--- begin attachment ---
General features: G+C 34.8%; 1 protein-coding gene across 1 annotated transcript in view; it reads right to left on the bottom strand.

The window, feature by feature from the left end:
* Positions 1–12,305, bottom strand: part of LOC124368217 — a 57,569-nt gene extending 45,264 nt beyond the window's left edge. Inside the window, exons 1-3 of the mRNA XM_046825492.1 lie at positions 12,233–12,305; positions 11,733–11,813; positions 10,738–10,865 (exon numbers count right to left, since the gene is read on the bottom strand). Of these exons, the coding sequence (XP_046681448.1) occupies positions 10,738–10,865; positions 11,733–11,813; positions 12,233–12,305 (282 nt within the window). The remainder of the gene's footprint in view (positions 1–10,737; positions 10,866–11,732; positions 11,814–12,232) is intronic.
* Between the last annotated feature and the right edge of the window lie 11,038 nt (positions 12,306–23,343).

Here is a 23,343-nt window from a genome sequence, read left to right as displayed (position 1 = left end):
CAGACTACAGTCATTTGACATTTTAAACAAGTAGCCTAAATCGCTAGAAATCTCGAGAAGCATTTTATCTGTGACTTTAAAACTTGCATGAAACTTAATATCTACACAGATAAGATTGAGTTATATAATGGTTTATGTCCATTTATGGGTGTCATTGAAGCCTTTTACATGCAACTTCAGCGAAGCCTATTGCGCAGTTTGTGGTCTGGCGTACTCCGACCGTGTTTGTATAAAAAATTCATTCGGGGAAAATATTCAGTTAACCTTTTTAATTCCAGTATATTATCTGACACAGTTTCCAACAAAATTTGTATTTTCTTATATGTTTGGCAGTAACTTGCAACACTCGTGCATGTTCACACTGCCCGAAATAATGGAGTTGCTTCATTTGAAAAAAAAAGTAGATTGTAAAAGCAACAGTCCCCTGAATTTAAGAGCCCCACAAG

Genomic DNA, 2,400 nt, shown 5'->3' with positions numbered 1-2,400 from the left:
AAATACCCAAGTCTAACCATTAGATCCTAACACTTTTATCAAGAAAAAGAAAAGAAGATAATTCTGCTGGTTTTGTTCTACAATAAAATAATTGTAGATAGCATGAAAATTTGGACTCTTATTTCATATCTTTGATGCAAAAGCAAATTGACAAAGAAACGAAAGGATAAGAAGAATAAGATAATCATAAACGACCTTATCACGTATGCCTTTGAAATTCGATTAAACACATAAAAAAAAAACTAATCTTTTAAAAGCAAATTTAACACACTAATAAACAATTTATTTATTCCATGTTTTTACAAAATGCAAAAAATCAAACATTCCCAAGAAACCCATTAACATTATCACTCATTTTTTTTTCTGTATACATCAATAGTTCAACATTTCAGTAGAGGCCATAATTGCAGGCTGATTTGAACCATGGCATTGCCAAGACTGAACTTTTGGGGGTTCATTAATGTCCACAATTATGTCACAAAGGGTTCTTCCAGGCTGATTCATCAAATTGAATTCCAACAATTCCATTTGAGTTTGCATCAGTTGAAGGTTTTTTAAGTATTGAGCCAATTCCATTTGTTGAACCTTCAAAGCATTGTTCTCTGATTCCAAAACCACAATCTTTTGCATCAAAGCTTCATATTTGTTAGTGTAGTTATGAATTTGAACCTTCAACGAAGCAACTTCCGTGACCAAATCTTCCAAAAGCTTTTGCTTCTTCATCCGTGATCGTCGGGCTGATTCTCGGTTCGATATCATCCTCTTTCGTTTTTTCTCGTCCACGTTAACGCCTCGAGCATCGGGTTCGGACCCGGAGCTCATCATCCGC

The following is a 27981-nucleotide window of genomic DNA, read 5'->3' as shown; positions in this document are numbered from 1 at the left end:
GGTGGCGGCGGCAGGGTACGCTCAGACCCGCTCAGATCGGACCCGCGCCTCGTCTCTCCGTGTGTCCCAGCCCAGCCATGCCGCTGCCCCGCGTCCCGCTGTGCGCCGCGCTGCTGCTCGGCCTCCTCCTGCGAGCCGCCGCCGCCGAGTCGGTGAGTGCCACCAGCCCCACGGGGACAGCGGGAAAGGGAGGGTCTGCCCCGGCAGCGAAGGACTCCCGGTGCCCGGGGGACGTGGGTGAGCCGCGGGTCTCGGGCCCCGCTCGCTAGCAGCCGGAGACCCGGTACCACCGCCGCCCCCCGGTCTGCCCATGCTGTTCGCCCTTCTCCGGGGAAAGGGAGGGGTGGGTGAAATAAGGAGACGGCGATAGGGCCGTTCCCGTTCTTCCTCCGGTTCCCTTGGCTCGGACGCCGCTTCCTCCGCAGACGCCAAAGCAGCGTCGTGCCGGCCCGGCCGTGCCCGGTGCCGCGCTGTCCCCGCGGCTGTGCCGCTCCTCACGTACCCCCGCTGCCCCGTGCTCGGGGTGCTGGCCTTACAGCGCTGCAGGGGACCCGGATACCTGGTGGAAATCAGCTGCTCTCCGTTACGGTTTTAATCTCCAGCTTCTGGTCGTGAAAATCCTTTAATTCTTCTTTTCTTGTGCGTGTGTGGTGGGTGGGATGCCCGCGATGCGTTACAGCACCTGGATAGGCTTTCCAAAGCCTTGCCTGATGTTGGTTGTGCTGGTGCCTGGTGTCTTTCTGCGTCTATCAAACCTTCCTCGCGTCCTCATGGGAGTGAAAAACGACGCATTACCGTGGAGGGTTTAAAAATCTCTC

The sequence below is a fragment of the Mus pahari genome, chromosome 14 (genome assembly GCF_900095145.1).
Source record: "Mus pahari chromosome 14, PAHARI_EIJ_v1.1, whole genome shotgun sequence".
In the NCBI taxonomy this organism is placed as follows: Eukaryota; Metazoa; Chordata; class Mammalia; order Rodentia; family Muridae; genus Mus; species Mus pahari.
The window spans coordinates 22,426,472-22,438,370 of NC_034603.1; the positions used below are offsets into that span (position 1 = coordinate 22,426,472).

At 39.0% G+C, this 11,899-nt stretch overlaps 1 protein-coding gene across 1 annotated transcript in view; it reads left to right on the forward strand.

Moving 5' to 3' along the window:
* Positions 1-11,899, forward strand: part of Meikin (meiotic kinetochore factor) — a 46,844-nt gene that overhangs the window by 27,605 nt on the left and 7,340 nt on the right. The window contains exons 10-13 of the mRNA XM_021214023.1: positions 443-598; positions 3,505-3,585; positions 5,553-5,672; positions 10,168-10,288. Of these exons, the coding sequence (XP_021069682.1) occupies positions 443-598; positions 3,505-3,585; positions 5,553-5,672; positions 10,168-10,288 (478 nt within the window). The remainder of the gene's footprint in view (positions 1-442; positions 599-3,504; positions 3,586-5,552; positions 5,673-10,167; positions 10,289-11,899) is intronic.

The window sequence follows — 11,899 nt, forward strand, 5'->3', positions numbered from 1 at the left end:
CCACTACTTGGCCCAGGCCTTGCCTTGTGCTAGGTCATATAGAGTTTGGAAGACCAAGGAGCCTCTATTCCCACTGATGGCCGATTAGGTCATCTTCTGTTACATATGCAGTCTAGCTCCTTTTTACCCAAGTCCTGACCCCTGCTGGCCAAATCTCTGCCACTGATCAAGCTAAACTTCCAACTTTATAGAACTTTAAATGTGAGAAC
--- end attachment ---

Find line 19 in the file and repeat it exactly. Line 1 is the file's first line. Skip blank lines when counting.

CCACTACTTGGCCCAGGCCTTGCCTTGTGCTAGGTCATATAGAGTTTGGAAGACCAAGGAGCCTCTATTCCCACTGATGGCCGATTAGGTCATCTTCTGTTACATATGCAGTCTAGCTCCTTTTTACCCAAGTCCTGACCCCTGCTGGCCAAATCTCTGCCACTGATCAAGCTAAACTTCCAACTTTATAGAACTTTAAATGTGAGAAC